Even though raw or minimally processed foods may be tested with sufficient accuracy, there is no consensus as to what method of testing should be utilized so that quantitative assessments between different laboratories may vary greatly. In addition, with increasing processing, the amount of false positives and false negatives increases due to denaturation of molecules being tested. Therefore, effective identity preservation is currently not achievable. To maintain accurate identity preservation, more sophisticated testing methods will have to be developed and the process must become standardized (69 ).
If a large enough market exists for non-GM foods, the food industry will respond. Consumers will likely have to pay more for GM-free foods, and truthful and nonmisleading labeling language will need to be defined by FDA. Organic foods could become the market channel for these GM-free foods. In any case, the next generation of GM crops might require identity preservation to capture value for farmers and processors.
Consumer education also plays a large role in this whole debate. The study sponsored by the Pew Initiative for Food and Biotechnology in January of 2001 found that the percentage of consumers who thought GM foods are safe increased from 29% to 48% after being informed that more than half of the products available at the grocery store include genetically modified foods. It is clear that agricultural biotechnology is now at a critical juncture, and ongoing educational efforts will need to be expanded both for opinion leaders and consumers. Media coverage will most surely grow on this subject as more products are introduced into the marketplace, but efforts are needed to ensure that the coverage is balanced. Ideally, the criteria most consumers will continue to use when selecting food will be taste, value, nutrition, safety and convenience instead of fear and emotion. If properly developed, agricultural biotechnology represents an opportunity for developing countries to realize tangible health and nutritional benefits with sustainable agriculture and new market niches. In fact, China and India are actively developing this technology, and their support for biotechnology may turn the tide in global public acceptance.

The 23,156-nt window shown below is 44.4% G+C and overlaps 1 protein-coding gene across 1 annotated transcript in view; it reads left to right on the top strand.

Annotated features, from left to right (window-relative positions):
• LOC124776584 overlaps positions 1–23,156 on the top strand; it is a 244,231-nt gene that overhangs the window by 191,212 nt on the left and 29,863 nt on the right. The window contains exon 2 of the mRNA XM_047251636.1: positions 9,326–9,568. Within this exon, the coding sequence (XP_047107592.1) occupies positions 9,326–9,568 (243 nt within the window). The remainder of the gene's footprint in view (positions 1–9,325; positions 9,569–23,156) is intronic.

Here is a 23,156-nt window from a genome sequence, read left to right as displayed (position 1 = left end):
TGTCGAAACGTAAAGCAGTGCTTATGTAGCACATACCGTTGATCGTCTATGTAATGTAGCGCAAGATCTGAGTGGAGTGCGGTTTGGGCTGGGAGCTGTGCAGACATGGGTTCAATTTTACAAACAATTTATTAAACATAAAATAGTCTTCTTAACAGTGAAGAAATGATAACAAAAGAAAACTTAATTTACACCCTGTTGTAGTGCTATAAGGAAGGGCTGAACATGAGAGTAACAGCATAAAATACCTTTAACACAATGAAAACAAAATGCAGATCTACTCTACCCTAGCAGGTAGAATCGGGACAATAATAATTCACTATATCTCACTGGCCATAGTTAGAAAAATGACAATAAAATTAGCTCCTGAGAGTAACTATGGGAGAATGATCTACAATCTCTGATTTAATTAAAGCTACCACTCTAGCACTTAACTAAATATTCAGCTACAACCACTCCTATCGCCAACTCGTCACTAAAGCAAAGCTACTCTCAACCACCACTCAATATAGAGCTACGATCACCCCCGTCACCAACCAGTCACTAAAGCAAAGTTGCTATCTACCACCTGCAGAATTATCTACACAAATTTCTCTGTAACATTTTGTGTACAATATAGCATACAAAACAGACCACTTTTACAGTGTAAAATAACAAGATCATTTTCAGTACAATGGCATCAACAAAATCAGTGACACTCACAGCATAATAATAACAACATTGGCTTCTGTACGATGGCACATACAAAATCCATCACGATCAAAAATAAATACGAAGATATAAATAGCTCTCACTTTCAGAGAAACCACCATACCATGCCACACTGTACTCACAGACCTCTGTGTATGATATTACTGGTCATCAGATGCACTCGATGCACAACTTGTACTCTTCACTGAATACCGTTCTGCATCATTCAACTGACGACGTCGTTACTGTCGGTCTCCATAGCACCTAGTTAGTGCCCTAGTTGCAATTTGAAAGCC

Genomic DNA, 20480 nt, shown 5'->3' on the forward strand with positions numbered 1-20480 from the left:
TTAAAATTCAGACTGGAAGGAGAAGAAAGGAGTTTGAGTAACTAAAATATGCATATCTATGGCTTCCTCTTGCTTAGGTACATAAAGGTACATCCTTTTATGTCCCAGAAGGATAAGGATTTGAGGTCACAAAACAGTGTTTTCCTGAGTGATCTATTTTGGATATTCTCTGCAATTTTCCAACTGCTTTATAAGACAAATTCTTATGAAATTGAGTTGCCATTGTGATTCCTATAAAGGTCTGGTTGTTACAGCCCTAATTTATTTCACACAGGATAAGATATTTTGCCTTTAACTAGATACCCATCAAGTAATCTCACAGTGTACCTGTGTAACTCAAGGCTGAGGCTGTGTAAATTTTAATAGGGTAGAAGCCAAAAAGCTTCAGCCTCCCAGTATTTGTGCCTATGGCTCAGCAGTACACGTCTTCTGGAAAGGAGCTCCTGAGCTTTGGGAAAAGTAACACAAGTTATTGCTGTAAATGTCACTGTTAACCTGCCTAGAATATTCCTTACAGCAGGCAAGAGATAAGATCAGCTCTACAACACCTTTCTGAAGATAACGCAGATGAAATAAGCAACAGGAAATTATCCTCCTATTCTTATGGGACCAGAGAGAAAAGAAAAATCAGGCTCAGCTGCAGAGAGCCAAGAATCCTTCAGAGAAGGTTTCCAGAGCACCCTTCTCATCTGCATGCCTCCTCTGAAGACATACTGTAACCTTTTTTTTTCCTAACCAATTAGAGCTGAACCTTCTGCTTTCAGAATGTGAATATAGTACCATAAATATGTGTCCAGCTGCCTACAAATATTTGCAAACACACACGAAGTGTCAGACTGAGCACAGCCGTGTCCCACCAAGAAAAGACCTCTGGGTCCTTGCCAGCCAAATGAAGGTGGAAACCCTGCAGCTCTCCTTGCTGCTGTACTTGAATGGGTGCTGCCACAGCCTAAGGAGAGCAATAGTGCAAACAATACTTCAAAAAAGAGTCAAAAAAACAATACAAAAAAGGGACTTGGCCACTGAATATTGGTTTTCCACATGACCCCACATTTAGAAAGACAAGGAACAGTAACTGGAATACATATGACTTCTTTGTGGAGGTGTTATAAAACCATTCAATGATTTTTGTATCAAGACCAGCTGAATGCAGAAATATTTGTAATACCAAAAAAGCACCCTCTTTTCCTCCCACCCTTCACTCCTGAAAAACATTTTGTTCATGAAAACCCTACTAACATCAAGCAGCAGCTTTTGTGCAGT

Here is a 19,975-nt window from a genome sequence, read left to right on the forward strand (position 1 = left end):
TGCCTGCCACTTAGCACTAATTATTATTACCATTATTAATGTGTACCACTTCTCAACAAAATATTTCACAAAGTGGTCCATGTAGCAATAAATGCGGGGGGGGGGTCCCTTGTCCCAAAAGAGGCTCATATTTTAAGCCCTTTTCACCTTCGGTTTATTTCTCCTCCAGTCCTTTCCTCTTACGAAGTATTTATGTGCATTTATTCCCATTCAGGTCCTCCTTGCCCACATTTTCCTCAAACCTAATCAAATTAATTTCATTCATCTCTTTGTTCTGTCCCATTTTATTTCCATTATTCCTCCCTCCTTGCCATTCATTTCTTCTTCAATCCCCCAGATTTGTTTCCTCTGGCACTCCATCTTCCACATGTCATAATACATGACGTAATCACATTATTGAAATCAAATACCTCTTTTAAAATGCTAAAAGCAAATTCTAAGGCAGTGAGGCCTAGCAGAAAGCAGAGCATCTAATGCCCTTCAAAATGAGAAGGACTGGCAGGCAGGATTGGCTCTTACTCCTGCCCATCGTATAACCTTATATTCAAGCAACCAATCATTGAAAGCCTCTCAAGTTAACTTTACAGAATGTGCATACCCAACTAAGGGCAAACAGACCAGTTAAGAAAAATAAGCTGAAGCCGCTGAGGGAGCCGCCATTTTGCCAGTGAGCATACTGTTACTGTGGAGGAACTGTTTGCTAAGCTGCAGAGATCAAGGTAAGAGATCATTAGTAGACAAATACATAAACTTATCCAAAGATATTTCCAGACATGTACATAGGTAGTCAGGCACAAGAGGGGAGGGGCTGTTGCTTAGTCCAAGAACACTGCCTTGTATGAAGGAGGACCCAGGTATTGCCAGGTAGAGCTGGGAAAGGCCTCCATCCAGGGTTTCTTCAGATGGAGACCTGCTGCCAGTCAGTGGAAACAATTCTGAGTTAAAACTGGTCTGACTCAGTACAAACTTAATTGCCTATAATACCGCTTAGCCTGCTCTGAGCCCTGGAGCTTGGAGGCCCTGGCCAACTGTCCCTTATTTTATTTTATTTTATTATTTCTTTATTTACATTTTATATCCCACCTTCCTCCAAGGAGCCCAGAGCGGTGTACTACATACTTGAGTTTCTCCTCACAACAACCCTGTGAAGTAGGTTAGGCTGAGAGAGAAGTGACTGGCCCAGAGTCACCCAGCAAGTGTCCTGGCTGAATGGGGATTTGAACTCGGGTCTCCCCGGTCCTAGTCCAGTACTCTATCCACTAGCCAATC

1 Summary of a Life Sciences Research Office Sponsored Special Issues Forum at Experimental Biology 2001, held on April 2, 2001 in Orlando, Florida- supported by unrestricted grant form the Monsanto Corporation.
2 Executive Director, Life Sciences Research Office,9650 Rockville Pike, Bethesda 20814. To whom correspondence should be addressed. E-mail: firstname.lastname@example.org
3 Professor and Associate Director, Biotechnology Center, University of Illinois at Urbana-Champaign,1401 West Green Street, Urbana, IL 61801.
4 President, BIOrational Consultants, 3215 Linden Drive, New Brighton 55112
5 Professor of Food Science and Sociology, North Carolina State University, Raleigh, NC 27695.
6 Director, Biotechnology Program, University of California at Davis, One Shields Avenue, Davis, CA 95616.
7 Associate Staff Scientist, Life Sciences Research Office, 9650 Rockville Pike, Bethesda 20814.
Manuscript received 15 April 2002.